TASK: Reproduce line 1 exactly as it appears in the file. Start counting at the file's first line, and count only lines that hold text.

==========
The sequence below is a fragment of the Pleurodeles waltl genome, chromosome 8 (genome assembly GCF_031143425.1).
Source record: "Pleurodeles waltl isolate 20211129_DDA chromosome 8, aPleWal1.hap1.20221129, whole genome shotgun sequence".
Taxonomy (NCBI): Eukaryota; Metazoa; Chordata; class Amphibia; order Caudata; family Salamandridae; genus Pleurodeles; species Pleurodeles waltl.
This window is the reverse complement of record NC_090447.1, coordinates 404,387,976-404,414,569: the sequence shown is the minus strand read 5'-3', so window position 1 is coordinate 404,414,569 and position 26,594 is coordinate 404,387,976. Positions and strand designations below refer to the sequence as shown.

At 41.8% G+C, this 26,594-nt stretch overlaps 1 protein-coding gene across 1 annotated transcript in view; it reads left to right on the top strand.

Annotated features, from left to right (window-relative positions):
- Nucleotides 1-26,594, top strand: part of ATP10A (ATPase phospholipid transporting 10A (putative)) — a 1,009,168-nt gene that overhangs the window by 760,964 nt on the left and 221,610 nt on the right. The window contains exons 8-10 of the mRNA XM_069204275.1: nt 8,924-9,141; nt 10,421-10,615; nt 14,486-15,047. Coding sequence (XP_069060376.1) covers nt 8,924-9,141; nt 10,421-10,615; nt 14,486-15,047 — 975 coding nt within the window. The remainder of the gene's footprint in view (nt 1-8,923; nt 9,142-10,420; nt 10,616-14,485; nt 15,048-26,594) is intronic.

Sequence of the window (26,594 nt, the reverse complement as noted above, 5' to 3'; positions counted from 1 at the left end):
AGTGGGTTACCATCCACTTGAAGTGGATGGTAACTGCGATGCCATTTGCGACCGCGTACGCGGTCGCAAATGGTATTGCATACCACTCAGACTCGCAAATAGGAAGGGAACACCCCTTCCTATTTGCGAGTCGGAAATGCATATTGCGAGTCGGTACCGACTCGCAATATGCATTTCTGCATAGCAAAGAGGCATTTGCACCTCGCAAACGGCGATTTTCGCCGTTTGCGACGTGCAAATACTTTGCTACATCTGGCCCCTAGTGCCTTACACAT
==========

The sequence below is a fragment of the Pleurodeles waltl genome, chromosome 8 (genome assembly GCF_031143425.1).